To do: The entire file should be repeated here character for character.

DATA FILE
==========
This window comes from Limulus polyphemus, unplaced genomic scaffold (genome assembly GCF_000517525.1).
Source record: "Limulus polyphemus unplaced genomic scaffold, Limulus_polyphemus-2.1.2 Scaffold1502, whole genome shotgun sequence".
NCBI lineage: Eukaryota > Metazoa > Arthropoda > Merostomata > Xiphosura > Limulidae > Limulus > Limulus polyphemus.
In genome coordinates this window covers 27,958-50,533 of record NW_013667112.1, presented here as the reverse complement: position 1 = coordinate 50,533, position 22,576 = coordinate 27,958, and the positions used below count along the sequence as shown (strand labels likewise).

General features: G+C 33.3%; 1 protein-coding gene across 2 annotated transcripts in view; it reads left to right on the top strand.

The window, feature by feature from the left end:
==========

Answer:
This window comes from Limulus polyphemus, unplaced genomic scaffold (genome assembly GCF_000517525.1).
Source record: "Limulus polyphemus unplaced genomic scaffold, Limulus_polyphemus-2.1.2 Scaffold1502, whole genome shotgun sequence".
NCBI lineage: Eukaryota > Metazoa > Arthropoda > Merostomata > Xiphosura > Limulidae > Limulus > Limulus polyphemus.
In genome coordinates this window covers 27,958-50,533 of record NW_013667112.1, presented here as the reverse complement: position 1 = coordinate 50,533, position 22,576 = coordinate 27,958, and the positions used below count along the sequence as shown (strand labels likewise).

General features: G+C 33.3%; 1 protein-coding gene across 2 annotated transcripts in view; it reads left to right on the top strand.

The window, feature by feature from the left end: